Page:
WJI 2030 Insights Newsletter: Nov 2023

Empowering ASM through Gender Equality and Living Wages with Monica Stephenson

In the decade of action, jewelry sector leaders are encouraged to prioritize fair markets, transparency, and engagement with the artisanal gemstone supply chain for impactful change. Monica Stephenson shares about her work in sourcing communities and advocates for living wages in ASM.

Monica Stephenson is the founder of ANZA Gems and co-founder of the Moyo Gems Project, with a mission to improve the lives of artisanal gemstone miners. She encourages communities in East Africa to retain more value from their resources by facetting gems locally, designing jewellery, and fully participating in the global gemstone trade.

Since its beginning eight years ago, 10% of sales from ANZA Gems has been reinvested into education and community development, addressing knowledge gaps and providing global market access to East African gem communities. Monica’s work with communities strives to reduce poverty, improve access to quality education, decent work, and economic growth, but her main motivation and primary driver is SDG 5: gender equality. It’s integrated daily into her business, from employing and mentoring women on her team to looking for women-led organizations and firms to partner with. Passionate about facilitating positive changes in the jewellery sector, Monica is involved in many initiatives, including co-founding the Moyo Gems project

What is Moyo Gems? What are the main activities and objectives?

Moyo Gems is a collaboration to bring traceable—and beautiful!—gems from artisanal women miners (and their male allies) in East Africa to the international market. We built a successful collaboration with two other international gem dealers Nineteen48 and Maison Piat, along with NGOs Pact, the Tanzania Women Miners Association (TAWOMA), and the Association for Women in Energy and Extractives in Kenya (AWEIK).

The aim of Moyo Gems goes far beyond purchasing gemstones, to increasing the access of miners to gemstone education, occupational health and safety training, and facilitating formalization through local governments’ mining licenses. Moyo co-created Market Days with women miners bringing the market to their remote villages which allows women to negotiate directly. Miners reported that they receive three to ten times the amount for their gems through Moyo Market Days as opposed to local brokers. This model is changing the living wage and status quo for the hundreds of miners involved in Moyo.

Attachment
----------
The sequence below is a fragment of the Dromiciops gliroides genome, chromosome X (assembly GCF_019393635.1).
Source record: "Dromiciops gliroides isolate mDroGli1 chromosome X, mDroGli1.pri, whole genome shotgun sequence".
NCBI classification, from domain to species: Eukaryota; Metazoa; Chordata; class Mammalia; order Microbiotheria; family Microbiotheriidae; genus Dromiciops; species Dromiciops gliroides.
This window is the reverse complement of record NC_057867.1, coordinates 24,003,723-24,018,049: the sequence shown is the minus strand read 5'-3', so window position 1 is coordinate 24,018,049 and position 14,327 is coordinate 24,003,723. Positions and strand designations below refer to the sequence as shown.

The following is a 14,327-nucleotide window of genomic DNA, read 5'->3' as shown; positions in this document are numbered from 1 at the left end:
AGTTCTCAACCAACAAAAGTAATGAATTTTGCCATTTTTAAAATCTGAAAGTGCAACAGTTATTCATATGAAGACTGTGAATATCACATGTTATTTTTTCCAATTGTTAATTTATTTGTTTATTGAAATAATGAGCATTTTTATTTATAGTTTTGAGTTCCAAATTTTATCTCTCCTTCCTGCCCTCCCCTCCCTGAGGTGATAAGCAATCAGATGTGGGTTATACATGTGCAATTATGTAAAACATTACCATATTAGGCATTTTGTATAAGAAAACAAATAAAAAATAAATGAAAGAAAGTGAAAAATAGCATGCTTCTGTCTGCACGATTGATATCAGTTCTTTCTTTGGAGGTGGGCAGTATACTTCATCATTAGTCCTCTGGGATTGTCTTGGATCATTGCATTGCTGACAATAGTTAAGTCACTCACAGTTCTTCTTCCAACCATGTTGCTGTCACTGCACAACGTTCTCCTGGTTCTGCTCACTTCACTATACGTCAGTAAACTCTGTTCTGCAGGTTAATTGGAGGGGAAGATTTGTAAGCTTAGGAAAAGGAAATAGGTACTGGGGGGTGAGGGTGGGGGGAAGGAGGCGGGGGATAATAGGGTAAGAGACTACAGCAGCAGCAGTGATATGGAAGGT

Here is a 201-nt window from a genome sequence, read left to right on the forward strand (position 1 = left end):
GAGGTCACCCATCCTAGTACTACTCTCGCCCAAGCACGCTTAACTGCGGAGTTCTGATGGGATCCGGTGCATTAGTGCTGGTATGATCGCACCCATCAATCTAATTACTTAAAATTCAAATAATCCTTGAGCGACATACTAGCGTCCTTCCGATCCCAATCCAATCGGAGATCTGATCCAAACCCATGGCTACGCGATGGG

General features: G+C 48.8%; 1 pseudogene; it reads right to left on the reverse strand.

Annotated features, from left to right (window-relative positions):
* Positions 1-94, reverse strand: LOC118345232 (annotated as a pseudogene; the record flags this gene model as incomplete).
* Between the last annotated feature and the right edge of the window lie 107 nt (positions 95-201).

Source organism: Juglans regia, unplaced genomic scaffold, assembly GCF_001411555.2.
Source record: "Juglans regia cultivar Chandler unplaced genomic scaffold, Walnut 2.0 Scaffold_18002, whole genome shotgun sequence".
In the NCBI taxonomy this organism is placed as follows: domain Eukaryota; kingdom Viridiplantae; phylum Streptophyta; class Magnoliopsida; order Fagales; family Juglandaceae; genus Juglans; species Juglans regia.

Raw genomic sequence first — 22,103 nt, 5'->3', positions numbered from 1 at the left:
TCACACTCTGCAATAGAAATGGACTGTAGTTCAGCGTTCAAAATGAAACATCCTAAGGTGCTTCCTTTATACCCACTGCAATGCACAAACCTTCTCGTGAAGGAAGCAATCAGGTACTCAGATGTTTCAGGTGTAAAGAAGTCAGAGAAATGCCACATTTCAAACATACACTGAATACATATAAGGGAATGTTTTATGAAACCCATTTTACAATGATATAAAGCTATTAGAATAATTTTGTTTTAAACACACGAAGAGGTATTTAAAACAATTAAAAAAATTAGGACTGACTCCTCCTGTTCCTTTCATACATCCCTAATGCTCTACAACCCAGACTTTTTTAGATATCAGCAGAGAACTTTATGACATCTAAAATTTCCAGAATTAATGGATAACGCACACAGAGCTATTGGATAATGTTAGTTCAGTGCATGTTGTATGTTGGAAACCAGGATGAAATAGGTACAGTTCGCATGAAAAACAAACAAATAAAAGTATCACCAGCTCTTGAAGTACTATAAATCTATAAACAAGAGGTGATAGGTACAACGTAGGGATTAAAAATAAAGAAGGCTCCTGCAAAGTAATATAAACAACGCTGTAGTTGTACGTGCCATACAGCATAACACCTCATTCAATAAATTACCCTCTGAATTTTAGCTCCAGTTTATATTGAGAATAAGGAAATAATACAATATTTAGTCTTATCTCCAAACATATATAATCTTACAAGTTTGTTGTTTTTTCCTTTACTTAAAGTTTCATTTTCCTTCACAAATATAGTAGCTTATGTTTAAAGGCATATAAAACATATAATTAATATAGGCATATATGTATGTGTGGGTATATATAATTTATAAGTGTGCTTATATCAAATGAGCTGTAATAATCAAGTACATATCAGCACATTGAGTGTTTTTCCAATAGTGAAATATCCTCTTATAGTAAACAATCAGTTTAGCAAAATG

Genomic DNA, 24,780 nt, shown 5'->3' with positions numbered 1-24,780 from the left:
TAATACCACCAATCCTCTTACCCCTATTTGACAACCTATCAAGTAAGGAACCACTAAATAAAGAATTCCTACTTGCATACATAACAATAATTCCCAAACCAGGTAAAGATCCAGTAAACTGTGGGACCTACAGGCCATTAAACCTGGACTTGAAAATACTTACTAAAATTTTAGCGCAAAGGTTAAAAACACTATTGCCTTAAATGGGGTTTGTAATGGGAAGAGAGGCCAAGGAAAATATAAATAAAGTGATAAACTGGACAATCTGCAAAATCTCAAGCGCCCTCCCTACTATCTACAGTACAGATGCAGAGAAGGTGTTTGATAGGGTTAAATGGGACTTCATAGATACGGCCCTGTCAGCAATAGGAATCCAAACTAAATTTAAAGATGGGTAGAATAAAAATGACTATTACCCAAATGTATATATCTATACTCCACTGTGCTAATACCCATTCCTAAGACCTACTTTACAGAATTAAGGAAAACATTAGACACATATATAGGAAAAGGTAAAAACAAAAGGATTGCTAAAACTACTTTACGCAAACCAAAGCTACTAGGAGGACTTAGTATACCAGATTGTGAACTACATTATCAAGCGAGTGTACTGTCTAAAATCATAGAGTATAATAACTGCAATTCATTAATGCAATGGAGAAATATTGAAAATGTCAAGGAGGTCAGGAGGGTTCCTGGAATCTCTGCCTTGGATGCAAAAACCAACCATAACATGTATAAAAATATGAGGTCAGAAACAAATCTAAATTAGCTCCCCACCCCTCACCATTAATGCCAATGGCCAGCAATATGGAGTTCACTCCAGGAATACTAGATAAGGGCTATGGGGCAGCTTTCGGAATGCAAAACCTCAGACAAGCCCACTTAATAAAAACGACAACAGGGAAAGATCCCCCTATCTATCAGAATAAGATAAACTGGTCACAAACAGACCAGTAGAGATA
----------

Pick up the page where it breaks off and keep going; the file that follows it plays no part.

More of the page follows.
The UN defined this decade as the decade of action, where does the jewellery sector need to act now?

Access to FAIR markets for the artisanal miners supplying our raw materials is the number one priority for the jewellery sector. Also critical is giving miners more direct feedback on the amount they are receiving for their minerals. Miners are open to responsible practices once they aren’t in survival mode and have some financial security. Using technology with interesting models benefiting the original producer and increasing transparency and traceability of the material to the market can change the industry’s narrative.

You recently attended the Roundtable hosted at the UN General Assembly by the Belgian Mission to the UN, UN Women, and Watch & Jewellery Initiative 2030 in collaboration with the UN Global Compact. What left the greatest impression?

Attending the UN event on Gender Responsive Procurement was eye-opening on a number of points, including how far we have to go to reach gender equality, and how progress on SDG 5 is inextricably linked to progress on many other SDGs. The impact the jewelry industry can have on gender equality is profound if we can engage, especially at the artisanal supply level. 

What steps can leaders of the sector implement now concerning the coloured gemstone supply chain?

Engaging with the artisanal gemstone supply chain is the most impactful thing that leaders can do! 80% of coloured gemstones come from artisanal sources. Dismissing these communities will not overcome our current challenges. The responsibility to make this journey more beneficial and transparent is on us!

In Photo: Monica Stephenson sorting garnets with miners at a women’s cooperative mine in Tanga, Tanzania, courtesy of ANZA Gems.